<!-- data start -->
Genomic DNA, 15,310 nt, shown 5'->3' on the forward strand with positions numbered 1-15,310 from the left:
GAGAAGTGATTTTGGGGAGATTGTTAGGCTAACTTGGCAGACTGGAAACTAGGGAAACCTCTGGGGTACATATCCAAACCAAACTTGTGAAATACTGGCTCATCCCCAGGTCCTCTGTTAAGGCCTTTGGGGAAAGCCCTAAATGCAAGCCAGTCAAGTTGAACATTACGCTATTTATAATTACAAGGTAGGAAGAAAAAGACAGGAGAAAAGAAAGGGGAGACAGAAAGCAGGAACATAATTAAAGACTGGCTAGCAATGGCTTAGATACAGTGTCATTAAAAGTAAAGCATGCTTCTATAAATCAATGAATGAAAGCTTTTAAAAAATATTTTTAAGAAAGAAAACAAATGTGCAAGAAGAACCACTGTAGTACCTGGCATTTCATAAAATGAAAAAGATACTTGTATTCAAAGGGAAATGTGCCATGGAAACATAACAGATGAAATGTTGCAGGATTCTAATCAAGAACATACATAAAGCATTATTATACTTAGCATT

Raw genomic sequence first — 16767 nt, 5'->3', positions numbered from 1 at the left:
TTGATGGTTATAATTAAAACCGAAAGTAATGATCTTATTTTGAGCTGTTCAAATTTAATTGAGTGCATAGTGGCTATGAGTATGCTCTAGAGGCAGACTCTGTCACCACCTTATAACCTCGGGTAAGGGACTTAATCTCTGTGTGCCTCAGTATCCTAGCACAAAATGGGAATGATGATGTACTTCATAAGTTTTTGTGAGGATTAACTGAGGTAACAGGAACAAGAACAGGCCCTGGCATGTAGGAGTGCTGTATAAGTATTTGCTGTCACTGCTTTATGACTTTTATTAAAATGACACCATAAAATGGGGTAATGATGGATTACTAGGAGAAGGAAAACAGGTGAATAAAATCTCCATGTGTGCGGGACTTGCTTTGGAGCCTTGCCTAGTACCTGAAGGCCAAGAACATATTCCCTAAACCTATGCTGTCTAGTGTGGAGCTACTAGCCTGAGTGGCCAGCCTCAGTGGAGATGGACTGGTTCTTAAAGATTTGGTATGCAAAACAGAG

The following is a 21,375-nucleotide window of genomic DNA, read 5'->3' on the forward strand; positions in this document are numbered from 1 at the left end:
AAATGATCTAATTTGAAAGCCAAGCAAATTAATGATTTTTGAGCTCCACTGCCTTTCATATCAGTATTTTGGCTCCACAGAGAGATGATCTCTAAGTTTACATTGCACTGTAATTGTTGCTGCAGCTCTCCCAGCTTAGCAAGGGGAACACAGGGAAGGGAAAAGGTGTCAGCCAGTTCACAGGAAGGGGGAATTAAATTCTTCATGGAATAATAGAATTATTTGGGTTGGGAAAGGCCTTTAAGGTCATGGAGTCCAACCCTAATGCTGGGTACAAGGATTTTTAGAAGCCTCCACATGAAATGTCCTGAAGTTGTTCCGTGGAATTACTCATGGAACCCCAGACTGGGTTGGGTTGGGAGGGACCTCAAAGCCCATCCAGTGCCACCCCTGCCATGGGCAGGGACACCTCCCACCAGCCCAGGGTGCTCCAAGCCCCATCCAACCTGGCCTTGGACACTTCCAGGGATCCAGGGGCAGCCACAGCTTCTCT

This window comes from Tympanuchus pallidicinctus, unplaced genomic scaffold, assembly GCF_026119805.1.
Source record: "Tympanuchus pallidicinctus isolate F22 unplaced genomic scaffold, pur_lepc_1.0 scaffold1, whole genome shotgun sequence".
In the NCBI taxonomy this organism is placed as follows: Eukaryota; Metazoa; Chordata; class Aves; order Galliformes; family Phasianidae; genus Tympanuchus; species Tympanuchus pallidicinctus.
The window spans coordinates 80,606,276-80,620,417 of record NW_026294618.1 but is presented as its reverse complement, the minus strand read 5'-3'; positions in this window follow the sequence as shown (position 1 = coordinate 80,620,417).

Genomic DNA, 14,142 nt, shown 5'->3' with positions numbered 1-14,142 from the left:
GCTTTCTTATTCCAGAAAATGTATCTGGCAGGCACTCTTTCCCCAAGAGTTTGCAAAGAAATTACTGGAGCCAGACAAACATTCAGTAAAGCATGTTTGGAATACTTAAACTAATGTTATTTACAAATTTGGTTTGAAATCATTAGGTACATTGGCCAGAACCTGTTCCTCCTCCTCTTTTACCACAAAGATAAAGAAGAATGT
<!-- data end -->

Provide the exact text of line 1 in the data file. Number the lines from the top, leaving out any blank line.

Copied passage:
Genomic DNA, 15,310 nt, shown 5'->3' on the forward strand with positions numbered 1-15,310 from the left: